Whitney Thore, the 378lb YouTube sensation who moves like Beyoncé, has hit back at Sky News' Eamonn Holmes, who suggested that people think she is a bad advertisement for promoting health and body image.
"I think that's interesting because my life isn't an advertisement for anything," Thore retaliated. "I don't have a hidden agenda. I'm just living my life the way that I see fit."
The 30-year-old from North Carolina shot to fame in 2014 after uploading a video entitled 'A Fat Girl Dancing' to YouTube. It stars Thore pulling some serious shapes in a dance studio.
Since posting the video, Thore has received a mixed reaction from viewers, which has led her to launch a global campaign, No Body Shame, which promotes self-love and not being shamed out of a gym or off the dance floor. She is also set to star in her own TV series.
In an interview with Holmes, Thore quashed the health concerns that people might have for overweight people, saying: "I think that concern for health is often a mask to discriminate or be cruel to fat people."
The 30-year-old, who has fought a long battle with body image and fat shaming, added: "I'd actually like to break some stereotypes about fat people, because at 380 pounds I'm not naive to the health issues that may come if I stay this weight. But I have no major health problems and I've never even had high blood pressure."
"Yet..." chimed Holmes, who then went on to suggest that he had been "lampooned" for being overweight, and that he spoke to her from a concerned point of view.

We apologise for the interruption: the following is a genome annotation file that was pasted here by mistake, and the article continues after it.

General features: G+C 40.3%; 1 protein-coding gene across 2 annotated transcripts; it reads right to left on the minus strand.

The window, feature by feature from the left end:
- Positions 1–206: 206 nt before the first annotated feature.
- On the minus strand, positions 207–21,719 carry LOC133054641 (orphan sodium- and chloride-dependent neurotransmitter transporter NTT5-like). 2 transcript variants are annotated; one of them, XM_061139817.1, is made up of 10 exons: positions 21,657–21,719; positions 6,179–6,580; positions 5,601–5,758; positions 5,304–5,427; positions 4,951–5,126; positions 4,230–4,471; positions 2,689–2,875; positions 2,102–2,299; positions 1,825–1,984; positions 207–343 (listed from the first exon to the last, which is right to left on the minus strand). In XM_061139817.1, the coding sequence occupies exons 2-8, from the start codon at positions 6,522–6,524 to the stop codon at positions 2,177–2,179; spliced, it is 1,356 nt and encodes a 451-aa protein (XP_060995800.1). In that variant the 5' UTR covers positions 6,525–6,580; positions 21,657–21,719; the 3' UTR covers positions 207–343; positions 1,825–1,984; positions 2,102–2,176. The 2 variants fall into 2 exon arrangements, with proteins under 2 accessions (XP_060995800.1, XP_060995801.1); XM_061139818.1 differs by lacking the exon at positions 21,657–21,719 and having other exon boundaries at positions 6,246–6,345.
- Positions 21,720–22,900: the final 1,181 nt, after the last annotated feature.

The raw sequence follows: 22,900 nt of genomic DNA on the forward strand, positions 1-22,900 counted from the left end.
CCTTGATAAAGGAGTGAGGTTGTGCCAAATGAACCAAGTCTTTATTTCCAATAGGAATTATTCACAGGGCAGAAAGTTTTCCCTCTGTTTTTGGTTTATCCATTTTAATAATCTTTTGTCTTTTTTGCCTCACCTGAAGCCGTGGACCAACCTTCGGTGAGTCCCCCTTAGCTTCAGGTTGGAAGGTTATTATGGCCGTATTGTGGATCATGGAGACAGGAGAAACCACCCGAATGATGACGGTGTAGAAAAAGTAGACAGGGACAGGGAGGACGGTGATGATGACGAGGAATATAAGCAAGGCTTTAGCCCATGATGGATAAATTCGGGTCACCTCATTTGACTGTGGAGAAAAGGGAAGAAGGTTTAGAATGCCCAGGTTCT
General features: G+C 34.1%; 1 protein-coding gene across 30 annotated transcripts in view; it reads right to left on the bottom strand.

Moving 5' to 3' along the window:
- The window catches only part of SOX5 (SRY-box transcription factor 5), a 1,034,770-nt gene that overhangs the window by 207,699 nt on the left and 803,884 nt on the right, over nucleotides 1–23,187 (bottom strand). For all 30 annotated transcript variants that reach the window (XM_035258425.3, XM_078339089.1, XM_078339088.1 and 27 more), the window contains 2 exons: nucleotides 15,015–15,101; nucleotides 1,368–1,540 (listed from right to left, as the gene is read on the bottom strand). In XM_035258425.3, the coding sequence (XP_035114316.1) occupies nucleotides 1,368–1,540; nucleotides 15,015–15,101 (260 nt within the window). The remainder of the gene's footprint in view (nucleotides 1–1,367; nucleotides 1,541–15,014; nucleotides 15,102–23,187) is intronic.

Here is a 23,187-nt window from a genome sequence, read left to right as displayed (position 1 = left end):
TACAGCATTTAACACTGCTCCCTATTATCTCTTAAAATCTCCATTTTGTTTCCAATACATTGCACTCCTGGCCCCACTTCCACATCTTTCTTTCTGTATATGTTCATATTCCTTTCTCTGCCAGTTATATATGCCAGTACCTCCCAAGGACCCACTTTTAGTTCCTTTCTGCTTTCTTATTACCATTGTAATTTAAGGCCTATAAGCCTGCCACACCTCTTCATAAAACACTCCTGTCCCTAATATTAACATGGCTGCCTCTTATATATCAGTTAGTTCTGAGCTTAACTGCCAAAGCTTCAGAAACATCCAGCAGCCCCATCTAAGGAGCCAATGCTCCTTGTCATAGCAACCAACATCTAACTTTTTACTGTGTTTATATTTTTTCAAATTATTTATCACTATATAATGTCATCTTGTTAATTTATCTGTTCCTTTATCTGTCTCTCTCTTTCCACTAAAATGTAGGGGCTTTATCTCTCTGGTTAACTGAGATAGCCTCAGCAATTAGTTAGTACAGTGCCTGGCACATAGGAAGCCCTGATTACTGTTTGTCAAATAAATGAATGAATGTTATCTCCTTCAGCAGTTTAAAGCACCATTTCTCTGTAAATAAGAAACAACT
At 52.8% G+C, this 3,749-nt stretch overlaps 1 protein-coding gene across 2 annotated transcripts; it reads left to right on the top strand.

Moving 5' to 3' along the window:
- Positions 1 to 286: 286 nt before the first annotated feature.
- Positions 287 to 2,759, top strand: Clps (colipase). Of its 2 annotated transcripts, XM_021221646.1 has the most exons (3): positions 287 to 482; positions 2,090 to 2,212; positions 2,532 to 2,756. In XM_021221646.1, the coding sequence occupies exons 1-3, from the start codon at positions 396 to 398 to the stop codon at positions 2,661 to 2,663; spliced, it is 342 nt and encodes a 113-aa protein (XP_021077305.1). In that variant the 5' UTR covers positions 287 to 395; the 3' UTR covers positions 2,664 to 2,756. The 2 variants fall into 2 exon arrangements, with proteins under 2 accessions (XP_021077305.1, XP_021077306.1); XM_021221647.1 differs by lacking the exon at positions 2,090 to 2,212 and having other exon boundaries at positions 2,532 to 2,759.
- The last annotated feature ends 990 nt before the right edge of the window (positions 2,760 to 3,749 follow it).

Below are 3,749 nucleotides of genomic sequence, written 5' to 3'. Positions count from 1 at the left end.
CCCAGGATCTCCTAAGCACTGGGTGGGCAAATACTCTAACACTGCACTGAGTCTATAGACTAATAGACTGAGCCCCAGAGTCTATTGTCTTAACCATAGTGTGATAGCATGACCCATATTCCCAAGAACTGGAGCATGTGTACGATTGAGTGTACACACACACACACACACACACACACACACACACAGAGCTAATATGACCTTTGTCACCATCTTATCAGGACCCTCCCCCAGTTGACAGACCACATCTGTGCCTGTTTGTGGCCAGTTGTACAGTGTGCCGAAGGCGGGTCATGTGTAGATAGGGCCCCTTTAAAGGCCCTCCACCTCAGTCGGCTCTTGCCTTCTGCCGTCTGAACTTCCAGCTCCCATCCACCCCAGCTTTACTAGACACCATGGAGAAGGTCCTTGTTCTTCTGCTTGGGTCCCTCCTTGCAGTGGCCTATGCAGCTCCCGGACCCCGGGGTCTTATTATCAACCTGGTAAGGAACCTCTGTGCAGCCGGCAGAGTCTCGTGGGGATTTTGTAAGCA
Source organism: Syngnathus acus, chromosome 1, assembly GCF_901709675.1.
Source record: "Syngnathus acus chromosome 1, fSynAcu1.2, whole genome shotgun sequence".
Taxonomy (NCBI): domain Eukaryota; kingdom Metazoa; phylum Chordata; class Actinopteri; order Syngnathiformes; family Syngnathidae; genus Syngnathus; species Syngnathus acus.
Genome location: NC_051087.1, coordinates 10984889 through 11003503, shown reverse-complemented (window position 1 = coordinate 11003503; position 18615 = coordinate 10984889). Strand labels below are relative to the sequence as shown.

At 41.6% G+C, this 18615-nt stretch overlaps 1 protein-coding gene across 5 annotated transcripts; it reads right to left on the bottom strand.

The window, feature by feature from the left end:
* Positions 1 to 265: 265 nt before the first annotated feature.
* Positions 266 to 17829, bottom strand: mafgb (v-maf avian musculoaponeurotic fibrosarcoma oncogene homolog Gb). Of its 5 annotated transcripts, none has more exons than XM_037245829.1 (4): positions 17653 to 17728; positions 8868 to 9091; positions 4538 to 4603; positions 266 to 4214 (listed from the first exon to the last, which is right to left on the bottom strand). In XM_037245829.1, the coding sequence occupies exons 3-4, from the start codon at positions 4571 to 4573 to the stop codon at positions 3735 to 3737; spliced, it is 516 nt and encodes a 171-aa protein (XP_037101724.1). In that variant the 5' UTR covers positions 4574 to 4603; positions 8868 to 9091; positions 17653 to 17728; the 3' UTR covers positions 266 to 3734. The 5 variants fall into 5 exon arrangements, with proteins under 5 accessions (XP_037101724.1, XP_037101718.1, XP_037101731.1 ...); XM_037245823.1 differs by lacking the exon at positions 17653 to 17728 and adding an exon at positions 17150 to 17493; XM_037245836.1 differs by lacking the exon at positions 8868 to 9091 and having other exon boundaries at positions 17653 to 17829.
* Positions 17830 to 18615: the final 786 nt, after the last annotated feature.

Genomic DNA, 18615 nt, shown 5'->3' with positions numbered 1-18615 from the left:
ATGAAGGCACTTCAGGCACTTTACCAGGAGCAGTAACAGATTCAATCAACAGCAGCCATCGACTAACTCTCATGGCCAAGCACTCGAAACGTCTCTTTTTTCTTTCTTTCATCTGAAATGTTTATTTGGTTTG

Or patronising, as we're pretty sure this is the kind of stuff Thore knows already.
Holmes added: "You're doing your ankles no good, your knees no good, your hips no good and your heart no good."
"Fat people so often offend others in society and I find that it's one of the last socially acceptable prejudices," Thore told Holmes.
The 27-stone dancing fanatic says that she lost ten years of her life to depression and sadness after being diagnosed with polycystic ovary syndrome - a common condition that affects the ovaries.
During this time she gained over 100 pounds.
Speaking on Lorraine earlier this week, Thore said: "I had body issues for years, even when I was thin I had eating disorders, so to become fat and deal with the social and cultural perceptions of that and how the world viewed me... With every pound my value seemed to decrease."
The 30-year-old added: "I want to lose weight but I'm not obsessed with being skinny for the way it looks. We place too much importance on the physical body and how people see us. But happiness starts inside.
"We have this belief that fat people can't be pretty or smart or talented, I would love to dispel some of those stereotypes. I am fat and fabulous."
Despite being targeted for her weight and receiving a lot of attention - both positive and negative - Thore insists that her videos help other people who struggle with any kind of "societal-induced shame".
"I hear from people who are anorexic, as much as I hear from people who are fat. I also hear from people who are gay, people who are disabled, people who are dealing with any kind of societal-induced shame," she said.
"I think that the first part to pursuing health and happiness fully is to not be ashamed of ourselves.
"We cannot pursue a holistic picture of health - which is mind, body and spirit - until we are happy and unashamed, and know that we are worthy and deserving."
Whitney Thore will air on TLC in her new series, Whitney: Fat Girl Dancing at 9pm on 3 February.